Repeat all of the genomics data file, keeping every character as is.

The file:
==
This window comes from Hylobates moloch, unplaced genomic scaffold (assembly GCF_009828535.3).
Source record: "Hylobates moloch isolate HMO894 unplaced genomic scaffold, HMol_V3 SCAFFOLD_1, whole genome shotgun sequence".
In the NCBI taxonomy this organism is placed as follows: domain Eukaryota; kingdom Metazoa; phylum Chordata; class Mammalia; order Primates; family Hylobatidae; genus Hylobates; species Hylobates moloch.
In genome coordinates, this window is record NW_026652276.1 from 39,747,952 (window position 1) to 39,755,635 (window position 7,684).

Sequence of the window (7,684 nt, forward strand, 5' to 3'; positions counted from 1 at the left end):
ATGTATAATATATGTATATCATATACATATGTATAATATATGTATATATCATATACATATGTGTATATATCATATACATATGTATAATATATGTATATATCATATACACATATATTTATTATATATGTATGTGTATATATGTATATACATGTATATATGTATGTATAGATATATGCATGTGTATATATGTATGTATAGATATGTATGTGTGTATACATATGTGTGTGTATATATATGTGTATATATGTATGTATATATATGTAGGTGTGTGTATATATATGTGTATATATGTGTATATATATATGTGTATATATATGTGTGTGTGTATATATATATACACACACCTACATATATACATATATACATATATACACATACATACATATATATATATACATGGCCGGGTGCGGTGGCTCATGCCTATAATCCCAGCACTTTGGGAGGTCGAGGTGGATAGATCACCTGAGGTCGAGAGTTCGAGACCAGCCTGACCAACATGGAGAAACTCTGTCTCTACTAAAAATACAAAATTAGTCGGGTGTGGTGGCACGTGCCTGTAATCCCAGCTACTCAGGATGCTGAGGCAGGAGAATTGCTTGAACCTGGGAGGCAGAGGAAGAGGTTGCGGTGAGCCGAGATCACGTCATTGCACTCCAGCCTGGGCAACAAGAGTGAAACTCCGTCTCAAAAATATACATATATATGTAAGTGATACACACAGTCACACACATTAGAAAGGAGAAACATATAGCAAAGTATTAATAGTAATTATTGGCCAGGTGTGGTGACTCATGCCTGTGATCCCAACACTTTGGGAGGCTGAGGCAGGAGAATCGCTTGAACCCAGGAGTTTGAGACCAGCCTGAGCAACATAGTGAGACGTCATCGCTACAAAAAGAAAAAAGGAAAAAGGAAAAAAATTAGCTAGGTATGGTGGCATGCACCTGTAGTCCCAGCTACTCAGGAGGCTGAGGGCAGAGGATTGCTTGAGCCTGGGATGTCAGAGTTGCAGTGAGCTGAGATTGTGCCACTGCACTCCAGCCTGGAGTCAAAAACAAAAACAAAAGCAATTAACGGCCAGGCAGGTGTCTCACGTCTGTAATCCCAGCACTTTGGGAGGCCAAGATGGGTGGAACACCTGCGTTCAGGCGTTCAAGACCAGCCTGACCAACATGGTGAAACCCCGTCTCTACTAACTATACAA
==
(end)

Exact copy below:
This window comes from Hylobates moloch, unplaced genomic scaffold (assembly GCF_009828535.3).
Source record: "Hylobates moloch isolate HMO894 unplaced genomic scaffold, HMol_V3 SCAFFOLD_1, whole genome shotgun sequence".
In the NCBI taxonomy this organism is placed as follows: domain Eukaryota; kingdom Metazoa; phylum Chordata; class Mammalia; order Primates; family Hylobatidae; genus Hylobates; species Hylobates moloch.
In genome coordinates, this window is record NW_026652276.1 from 39,747,952 (window position 1) to 39,755,635 (window position 7,684).

Sequence of the window (7,684 nt, forward strand, 5' to 3'; positions counted from 1 at the left end):
ATGTATAATATATGTATATCATATACATATGTATAATATATGTATATATCATATACATATGTGTATATATCATATACATATGTATAATATATGTATATATCATATACACATATATTTATTATATATGTATGTGTATATATGTATATACATGTATATATGTATGTATAGATATATGCATGTGTATATATGTATGTATAGATATGTATGTGTGTATACATATGTGTGTGTATATATATGTGTATATATGTATGTATATATATGTAGGTGTGTGTATATATATGTGTATATATGTGTATATATATATGTGTATATATATGTGTGTGTGTATATATATATACACACACCTACATATATACATATATACATATATACACATACATACATATATATATATACATGGCCGGGTGCGGTGGCTCATGCCTATAATCCCAGCACTTTGGGAGGTCGAGGTGGATAGATCACCTGAGGTCGAGAGTTCGAGACCAGCCTGACCAACATGGAGAAACTCTGTCTCTACTAAAAATACAAAATTAGTCGGGTGTGGTGGCACGTGCCTGTAATCCCAGCTACTCAGGATGCTGAGGCAGGAGAATTGCTTGAACCTGGGAGGCAGAGGAAGAGGTTGCGGTGAGCCGAGATCACGTCATTGCACTCCAGCCTGGGCAACAAGAGTGAAACTCCGTCTCAAAAATATACATATATATGTAAGTGATACACACAGTCACACACATTAGAAAGGAGAAACATATAGCAAAGTATTAATAGTAATTATTGGCCAGGTGTGGTGACTCATGCCTGTGATCCCAACACTTTGGGAGGCTGAGGCAGGAGAATCGCTTGAACCCAGGAGTTTGAGACCAGCCTGAGCAACATAGTGAGACGTCATCGCTACAAAAAGAAAAAAGGAAAAAGGAAAAAAATTAGCTAGGTATGGTGGCATGCACCTGTAGTCCCAGCTACTCAGGAGGCTGAGGGCAGAGGATTGCTTGAGCCTGGGATGTCAGAGTTGCAGTGAGCTGAGATTGTGCCACTGCACTCCAGCCTGGAGTCAAAAACAAAAACAAAAGCAATTAACGGCCAGGCAGGTGTCTCACGTCTGTAATCCCAGCACTTTGGGAGGCCAAGATGGGTGGAACACCTGCGTTCAGGCGTTCAAGACCAGCCTGACCAACATGGTGAAACCCCGTCTCTACTAACTATACAA